Letter to the Editor
Victim critical of judge's sentencing
Wednesday, February 1, 2006
To the editor:
Crime does pay. That's the opposite of what we're all supposed to think, but the reality of that should strike home when a young woman who embezzled $48,000 from her physician employer and called in more than 60 illegal prescriptions for herself was only sentenced to probation by Judge Ben Lewis. Probation is understandable and appropriate if applied to a deserving situation, but not here. This crime spanned the two-year length of her employment with daily deception, elaborate schemes, much premeditation and planning. Each of the 107 forgeries and 60 illegal prescriptions represented separate opportunities for this adult to contemplate right from wrong, and she chose wrong every time.
Collateral damage to the physician's business is still being repaired at his expense. Admission of guilt and repentance, which are usual prerequisites for probation, are missing. The physician-victim only asked the court to consider four months of shock detention.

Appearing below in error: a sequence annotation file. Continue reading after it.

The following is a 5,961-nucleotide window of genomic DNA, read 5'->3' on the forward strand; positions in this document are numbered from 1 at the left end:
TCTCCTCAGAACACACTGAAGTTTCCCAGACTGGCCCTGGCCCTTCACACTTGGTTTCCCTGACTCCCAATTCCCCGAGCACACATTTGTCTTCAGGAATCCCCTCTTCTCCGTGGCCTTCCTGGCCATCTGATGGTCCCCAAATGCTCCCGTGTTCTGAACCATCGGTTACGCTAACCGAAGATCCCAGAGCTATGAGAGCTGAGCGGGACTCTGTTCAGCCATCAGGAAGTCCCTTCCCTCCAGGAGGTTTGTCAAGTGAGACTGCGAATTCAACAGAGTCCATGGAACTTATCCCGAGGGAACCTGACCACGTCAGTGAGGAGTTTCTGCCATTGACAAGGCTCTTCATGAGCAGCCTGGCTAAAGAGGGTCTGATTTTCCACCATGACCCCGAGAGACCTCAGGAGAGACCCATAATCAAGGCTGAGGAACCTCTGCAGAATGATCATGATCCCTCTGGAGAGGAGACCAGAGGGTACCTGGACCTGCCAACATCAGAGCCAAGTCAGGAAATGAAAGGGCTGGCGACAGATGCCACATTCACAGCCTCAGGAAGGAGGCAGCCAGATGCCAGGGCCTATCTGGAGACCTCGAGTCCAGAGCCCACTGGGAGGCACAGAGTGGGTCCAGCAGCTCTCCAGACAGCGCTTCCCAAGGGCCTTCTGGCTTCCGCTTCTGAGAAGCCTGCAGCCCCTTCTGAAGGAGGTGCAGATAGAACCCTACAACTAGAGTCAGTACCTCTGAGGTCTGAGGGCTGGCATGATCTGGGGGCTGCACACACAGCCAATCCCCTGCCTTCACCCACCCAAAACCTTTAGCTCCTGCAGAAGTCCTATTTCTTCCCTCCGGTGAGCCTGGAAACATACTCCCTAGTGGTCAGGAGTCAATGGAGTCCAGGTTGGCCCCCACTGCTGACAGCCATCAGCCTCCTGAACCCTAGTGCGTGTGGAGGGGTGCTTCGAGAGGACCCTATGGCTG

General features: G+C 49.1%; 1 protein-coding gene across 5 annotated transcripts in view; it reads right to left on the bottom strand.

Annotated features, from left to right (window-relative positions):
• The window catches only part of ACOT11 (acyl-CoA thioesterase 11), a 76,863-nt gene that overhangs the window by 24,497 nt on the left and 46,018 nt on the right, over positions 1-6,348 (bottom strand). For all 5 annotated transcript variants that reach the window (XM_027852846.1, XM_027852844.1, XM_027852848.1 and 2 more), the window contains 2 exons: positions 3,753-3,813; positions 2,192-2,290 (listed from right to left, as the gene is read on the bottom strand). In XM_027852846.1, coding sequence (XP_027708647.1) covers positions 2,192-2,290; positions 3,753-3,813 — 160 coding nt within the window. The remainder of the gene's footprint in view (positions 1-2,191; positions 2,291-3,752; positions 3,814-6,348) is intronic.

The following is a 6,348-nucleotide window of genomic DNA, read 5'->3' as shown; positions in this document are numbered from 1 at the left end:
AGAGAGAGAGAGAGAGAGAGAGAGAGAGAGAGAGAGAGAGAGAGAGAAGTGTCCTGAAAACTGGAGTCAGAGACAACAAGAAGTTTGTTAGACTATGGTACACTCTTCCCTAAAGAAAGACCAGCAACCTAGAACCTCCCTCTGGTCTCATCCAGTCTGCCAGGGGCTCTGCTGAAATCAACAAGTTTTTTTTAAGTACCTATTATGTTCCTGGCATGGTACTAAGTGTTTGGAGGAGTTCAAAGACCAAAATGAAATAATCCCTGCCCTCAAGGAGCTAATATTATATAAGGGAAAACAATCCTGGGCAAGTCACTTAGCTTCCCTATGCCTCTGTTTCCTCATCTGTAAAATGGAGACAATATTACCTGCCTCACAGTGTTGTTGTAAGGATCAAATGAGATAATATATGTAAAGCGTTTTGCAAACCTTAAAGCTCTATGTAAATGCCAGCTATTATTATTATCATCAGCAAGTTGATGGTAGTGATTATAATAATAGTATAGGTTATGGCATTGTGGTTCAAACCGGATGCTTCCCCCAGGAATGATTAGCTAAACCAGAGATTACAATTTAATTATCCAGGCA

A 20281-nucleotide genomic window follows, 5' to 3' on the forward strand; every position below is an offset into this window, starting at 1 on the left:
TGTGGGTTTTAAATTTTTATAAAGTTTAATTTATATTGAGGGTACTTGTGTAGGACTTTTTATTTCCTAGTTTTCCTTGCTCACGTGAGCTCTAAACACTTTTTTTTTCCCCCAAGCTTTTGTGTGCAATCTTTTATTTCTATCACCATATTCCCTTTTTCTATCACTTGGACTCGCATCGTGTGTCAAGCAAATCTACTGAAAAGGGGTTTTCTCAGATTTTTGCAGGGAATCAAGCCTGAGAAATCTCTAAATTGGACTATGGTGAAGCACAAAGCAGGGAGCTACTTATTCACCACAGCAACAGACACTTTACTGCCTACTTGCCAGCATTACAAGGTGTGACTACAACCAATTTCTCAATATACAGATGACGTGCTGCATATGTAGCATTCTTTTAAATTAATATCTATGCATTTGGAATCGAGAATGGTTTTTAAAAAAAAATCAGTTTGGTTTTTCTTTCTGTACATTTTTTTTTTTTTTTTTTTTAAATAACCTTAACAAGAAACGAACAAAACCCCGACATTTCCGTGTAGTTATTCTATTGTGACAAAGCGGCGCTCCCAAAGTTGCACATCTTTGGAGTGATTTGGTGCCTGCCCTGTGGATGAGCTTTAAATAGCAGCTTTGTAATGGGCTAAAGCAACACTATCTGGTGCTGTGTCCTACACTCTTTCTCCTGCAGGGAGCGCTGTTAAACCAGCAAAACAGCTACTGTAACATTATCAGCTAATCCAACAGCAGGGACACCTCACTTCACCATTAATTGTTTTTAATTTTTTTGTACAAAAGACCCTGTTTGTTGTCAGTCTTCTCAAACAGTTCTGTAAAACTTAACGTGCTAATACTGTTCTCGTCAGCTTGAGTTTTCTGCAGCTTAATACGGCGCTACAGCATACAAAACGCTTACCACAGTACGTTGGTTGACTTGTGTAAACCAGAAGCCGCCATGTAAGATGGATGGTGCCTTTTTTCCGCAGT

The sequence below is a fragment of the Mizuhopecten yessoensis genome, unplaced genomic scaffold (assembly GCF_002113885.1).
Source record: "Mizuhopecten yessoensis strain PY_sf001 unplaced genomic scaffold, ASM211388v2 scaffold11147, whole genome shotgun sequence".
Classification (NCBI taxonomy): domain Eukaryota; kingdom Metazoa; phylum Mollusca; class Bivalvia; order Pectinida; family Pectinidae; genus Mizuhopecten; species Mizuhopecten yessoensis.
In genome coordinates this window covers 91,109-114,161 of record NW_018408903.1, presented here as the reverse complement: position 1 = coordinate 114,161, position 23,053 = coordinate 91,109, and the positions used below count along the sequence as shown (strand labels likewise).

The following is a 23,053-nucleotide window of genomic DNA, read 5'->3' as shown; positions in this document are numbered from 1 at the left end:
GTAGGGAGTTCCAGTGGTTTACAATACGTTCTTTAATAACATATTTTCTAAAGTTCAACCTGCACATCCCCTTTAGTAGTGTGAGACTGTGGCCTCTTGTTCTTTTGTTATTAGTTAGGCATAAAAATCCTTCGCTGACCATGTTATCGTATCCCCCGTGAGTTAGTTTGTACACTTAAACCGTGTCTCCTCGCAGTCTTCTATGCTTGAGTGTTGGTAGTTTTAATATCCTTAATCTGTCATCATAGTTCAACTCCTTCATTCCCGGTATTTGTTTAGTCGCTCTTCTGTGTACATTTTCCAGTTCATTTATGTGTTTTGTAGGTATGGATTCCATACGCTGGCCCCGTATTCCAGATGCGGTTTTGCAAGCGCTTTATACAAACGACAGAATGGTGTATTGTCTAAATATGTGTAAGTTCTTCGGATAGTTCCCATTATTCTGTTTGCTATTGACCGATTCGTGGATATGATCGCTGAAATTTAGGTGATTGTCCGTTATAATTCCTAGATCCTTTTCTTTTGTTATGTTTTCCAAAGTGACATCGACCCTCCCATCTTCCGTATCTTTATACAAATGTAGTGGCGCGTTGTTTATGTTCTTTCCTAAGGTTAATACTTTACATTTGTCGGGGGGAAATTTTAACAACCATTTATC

The process now proceeds to a hearing in March to determine the amount of restitution. That's where the secretary will swear that she's telling the truth and will surely testify that she can't afford to pay back $48,000 over five years. Our judge then determines how much this woman can afford.
Subtract restitution discount and lack of punishment from total money stolen, and that equals pure unadulterated criminal profit. Judges don't like criticism. But judges aren't above it. He deserves it, and it needed to be said. We'll see how professional he is in March.
Dr. PAUL W. CLARKE, Cape Girardeau